Weather Reports Spur Futures to Record Gains

Boosted by what may be the most bullish weather forecast to hit the industry in years, natural gas futures spiked dramatically in multiple buying surges Sunday night and Monday morning as traders pressed the envelope of their long exposures.

After waiting impatiently while trading was halted by Nymex for an hour yesterday between 10:27 and 11:27 A.M. (ET), traders were once again on the offensive late Monday morning as they pressured prices to a new $7.95 high. Light profit taking was seen yesterday afternoon, trimming gains to deliver the January contract to $7.433, up a cool 76 cents on the day.

According to esteemed industry weather forecasters Jon B. Davis and Mark Russo of Salomon Smith Barney, the myriad of computer models Monday morning were pointing to a massive Arctic air mass surging from the Polar regions down into the U.S. next week. "This air mass is extremely impressive and is expected to be in the range of about 1050 millibars (the standard unit of measurement for atmospheric pressure) when it moves into the Northern Rockies.... Keep in mind that we have not had an Arctic air mass this strong move into the lower 48 during the past four winters," they wrote in SSB's daily Energy Weather report aimed at heating oil and natural gas markets (see Daily GPI, Dec. 5).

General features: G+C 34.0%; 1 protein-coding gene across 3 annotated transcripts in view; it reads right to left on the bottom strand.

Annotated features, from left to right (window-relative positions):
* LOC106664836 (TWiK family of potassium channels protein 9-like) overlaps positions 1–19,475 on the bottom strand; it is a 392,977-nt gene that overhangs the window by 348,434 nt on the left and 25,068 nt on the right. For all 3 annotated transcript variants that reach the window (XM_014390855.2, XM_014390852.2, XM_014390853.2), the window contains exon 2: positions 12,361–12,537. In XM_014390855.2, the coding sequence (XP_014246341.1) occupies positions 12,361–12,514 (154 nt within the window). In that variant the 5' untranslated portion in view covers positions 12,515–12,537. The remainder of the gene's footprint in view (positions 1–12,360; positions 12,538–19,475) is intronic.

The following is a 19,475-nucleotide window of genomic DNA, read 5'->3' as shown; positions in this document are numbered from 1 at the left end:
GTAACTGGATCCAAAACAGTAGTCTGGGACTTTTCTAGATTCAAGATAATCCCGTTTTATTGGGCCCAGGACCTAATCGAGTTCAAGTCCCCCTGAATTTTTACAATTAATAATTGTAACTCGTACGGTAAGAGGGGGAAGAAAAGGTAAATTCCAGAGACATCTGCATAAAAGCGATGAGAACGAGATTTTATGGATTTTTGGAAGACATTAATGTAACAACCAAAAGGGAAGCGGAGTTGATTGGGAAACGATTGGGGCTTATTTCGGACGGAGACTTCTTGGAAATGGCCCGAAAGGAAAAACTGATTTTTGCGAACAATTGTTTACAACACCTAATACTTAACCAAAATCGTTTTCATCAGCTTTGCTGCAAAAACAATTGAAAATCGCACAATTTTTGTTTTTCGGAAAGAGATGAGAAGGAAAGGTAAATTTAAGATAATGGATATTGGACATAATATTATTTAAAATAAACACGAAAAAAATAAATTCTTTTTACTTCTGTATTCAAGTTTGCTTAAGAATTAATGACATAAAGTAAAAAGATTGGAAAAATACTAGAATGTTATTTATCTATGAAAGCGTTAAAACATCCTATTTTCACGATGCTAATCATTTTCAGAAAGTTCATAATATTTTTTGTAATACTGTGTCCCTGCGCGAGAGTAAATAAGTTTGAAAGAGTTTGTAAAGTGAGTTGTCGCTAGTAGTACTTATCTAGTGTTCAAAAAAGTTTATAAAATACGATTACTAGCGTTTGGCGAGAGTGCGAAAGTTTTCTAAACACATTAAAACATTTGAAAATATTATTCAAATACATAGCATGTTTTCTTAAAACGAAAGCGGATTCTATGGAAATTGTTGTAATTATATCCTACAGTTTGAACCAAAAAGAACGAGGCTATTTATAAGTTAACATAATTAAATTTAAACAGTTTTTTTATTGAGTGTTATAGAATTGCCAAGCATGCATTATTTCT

As recently as Sunday evening, the National Weather Service was calling for below normal temperatures next week for a large chunk of the northern half of the country from Vermont extending on a wave-shaped line drawn south to Texas and then back up to the Pacific Northwest. South of this line, normal temperatures are expected for the Dec. 9-13 period. North of the line, below-normal temperatures are forecast.

Looking ahead, Nymex local Ira Hochman believes that those traders with strong intestinal fortitude should continue to play the long side and look to buy January below yesterday's midpoint at $7.575. While he admits there is no exact science for knowing when to exit those longs entirely, Hochman notes that there was a selling tail yesterday in the $7.80-95 area. A selling tail, he explained, is an area of resistance formed when a market makes a high on the day, but does not trade in that area for very long. Monday, for example, the market spent less than 30 minutes above $7.80. Another potential sell signal is the way in which commercial and locals alike have treated the March-April spread. Hochman has observed heavy interest in buying March and selling April, which has caused the March-April spread to widen considerably on the move higher. He believes traders are betting heavily that cold weather and possible storage woes in February will spur March futures dramatically higher. When you start to see that spread (March-April) compressing again, it will be a sign that traders have given up on winter. Until that time, don't short this market, he warned.

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